After voicing his concerns to the president regarding King, Hoover placed the president and the attorney general under surveillance. From Hoover, Kennedy learned that his lover Judith Campbell Exner was also the mistress of the reputed Chicago crime boss Sam Giancana. Prior to the ominous newspaper headlines in November 1957 of the Apalachin Conference, a nationwide conclave of Mafia figures, Hoover refused to acknowledge the Mafia's existence in the United States. By 1961, however, under the leadership of Robert Kennedy, the FBI began pursuing and disrupting the sordid business interests of the crime syndicate, resulting in numerous indictments, deportations, and convictions, the most noteworthy of which was the arrest of the teamster boss Jimmy Hoffa in 1964.

After Lyndon B. Johnson ordered an investigation of the FBI, Hoover's obsession with protecting the agency's image led to a cover-up of crucial evidence exposing Kennedy's assassin Lee Harvey Oswald as a security risk prior to the president's visit to Dallas on 22 November 1963. With Johnson's presidency came a period of accommodation and mutual understanding, even though Hoover believed the Texan to be politically naive. When Johnson ordered the FBI to investigate the Ku Klux Klan in the aftermath of the murder of three civil rights workers near Philadelphia, Mississippi, in June 1964, Hoover virtually declared war on America's hate groups in the Deep South. So pernicious was the FBI's diabolical plan of misinformation aimed at the Black Panther Party that the militant leadership's induced paranoia caused a lethal power struggle to erupt within the organization. Carefully planted informants, constant surveillance, and harassment drove the Students for a Democratic Society, the radical Weathermen, and the New Left in general underground. Befriending Johnson, Hoover even loaned the president tape recordings that Johnson used to entertain White House guests of King par-tying with female guests in a motel room.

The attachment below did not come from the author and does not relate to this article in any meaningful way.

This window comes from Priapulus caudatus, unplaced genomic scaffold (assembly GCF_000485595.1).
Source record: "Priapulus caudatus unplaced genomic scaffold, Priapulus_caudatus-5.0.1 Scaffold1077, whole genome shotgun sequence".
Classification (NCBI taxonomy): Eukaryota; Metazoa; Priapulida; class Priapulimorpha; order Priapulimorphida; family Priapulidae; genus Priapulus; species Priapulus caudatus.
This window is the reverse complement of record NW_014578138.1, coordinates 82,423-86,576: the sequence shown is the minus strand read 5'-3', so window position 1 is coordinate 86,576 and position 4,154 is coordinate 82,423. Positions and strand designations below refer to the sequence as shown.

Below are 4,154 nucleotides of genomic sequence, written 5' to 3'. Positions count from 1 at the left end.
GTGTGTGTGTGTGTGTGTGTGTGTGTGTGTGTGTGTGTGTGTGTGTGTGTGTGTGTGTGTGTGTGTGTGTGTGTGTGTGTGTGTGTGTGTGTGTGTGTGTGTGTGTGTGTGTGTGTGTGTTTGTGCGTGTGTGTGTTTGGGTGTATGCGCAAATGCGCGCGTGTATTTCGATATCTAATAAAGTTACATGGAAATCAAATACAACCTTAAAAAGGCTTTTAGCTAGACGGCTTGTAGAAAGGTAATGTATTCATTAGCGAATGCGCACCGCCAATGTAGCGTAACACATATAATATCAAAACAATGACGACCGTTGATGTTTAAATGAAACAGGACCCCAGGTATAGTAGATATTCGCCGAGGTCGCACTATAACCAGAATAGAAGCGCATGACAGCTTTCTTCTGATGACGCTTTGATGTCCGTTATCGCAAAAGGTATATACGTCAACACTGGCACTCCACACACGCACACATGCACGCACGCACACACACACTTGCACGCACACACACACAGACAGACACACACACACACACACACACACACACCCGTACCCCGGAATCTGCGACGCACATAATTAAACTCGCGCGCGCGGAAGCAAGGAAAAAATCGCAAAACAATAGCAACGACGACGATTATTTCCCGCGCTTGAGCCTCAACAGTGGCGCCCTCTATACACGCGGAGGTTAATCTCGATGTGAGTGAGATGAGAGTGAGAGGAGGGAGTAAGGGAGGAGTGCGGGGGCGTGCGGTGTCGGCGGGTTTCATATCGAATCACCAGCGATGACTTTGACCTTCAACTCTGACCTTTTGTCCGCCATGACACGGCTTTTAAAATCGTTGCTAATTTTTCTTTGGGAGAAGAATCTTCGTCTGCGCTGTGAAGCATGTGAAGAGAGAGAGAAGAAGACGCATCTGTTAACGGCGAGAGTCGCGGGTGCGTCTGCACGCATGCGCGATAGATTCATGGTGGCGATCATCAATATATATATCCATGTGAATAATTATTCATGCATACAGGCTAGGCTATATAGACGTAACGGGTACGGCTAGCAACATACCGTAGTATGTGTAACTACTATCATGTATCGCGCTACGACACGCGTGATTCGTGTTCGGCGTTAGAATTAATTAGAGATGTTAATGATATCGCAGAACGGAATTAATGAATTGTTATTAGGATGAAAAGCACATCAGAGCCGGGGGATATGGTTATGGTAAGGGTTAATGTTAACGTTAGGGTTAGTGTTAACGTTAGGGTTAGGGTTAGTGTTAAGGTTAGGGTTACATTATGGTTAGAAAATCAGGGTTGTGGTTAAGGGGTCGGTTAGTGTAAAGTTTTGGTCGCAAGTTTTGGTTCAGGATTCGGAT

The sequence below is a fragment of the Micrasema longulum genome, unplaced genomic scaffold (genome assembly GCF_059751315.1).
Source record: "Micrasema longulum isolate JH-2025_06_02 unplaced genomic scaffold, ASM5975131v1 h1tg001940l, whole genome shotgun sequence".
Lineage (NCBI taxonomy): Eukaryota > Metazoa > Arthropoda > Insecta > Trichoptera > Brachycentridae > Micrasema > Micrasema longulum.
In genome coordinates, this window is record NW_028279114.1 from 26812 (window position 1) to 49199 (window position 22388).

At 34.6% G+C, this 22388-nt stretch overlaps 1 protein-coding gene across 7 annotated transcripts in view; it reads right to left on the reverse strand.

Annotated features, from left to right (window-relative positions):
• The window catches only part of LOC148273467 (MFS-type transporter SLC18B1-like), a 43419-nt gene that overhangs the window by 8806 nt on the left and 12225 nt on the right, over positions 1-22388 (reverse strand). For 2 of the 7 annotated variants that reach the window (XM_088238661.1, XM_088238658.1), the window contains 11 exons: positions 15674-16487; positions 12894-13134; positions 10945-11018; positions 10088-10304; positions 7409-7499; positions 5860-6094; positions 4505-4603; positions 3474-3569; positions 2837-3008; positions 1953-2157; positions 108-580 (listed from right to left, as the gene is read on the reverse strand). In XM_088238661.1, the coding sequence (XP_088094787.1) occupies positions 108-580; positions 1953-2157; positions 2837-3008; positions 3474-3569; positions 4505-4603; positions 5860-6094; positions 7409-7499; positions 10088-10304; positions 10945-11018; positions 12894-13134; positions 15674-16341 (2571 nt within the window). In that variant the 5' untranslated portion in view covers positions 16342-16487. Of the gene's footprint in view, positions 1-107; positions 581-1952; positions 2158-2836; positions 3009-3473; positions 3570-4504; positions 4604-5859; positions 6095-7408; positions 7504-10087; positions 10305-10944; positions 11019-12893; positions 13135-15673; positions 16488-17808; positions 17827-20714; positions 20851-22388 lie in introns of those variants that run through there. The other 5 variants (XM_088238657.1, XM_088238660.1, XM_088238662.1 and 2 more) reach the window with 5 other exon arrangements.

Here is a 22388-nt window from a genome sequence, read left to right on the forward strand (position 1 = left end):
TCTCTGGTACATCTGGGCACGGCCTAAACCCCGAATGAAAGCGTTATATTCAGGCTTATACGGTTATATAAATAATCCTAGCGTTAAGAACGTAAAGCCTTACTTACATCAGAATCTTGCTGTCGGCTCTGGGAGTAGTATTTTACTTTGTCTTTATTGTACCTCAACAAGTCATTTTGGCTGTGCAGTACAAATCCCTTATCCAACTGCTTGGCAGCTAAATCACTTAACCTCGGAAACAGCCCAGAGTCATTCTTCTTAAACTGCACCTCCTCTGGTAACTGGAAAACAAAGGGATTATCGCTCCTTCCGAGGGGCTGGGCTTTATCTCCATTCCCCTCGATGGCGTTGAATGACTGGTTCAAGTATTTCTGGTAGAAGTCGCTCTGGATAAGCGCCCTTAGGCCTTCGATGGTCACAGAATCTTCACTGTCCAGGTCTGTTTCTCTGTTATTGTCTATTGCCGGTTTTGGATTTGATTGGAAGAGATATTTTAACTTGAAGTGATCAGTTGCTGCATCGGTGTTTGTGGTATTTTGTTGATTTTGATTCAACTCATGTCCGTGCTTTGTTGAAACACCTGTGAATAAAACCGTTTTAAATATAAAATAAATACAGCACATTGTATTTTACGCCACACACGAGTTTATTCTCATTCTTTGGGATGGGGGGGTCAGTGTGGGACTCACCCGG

Hoover's most flagrant violation of the law occurred when President Richard M. Nixon ordered him to blackmail liberal members of the U.S. Supreme Court in an attempt to tilt the high court in the conservative direction. One casualty of the FBI investigation was Justice Abe Fortas, who resigned in May 1969 in the midst of a congressional inquiry. According to Nixon, Hoover's refusal to authorize a full-scale investigation of the reporter Daniel Ellsberg and the New York Times after the newspaper published the Pentagon Papers persuaded White House aides to secretly create their own counterintelligence squad.

Hoover amassed a secret file of highly classified, cryptic documents he labeled "official and confidential." He wielded the sensitive information like a scalpel, exploiting human weaknesses and intimidating all who opposed his will. There is little doubt that heavy-handed FBI policies during the 1960s contributed to the utter contempt for the law felt in some quarters of society. The blatant disregard for civil liberties in the Nixon White House led to the Watergate crisis, multiple congressional investigations, and Nixon's eventual resignation. To promote the bureau and improve public relations, Hoover authorized the American Broadcasting Company's production of The FBI, a television series starring Efrem Zimbalist, Jr., that ran for most of the decade.

In 1972 Hoover died suddenly from undiagnosed heart disease. He was given a state funeral and was the first civil servant to have his body lie in state in the Capitol rotunda. Nixon gave the eulogy at Hoover's funeral, and Hoover is buried in the Washington Congressional Cemetery in Washington, D.C.

Upon hearing of Hoover's death, the Reverend Ralph Abernathy of the Southern Christian Leadership Conference, a victim of FBI voyeurism, remarked sarcastically, "With the passing of J. Edgar Hoover, I am reminded that Almighty God conducts the ultimate surveillance." Paradoxically, even though the bureau could boast of bringing infamous hoods, bank robbers, and kidnappers to justice, the white supremacists responsible for the bombing of the Sixteenth Street Baptist Church, which killed four young African-American girls on 15 September 1963, never had their day in court in Hoover's lifetime.

Volumes of documentation dealing with Hoover and the FBI in the 1960s are a matter of public record as the result of numerous lawsuits filed under the Freedom of Information Act. The historian Athan G. Theoharis has authored and edited several books on Hoover, the best of which is From the Secret Files of J. Edgar Hoover (1991), written with Ivan R. Dee. Hoover's life and the early history of the FBI are inseparable. The most thorough synthesis of the two is Curt Gentry, J. Edgar Hoover: The Man and the Secrets (1991). Obituaries are in the New York Times and Washington Post (both 3 May 1972).

Jean W. Griffith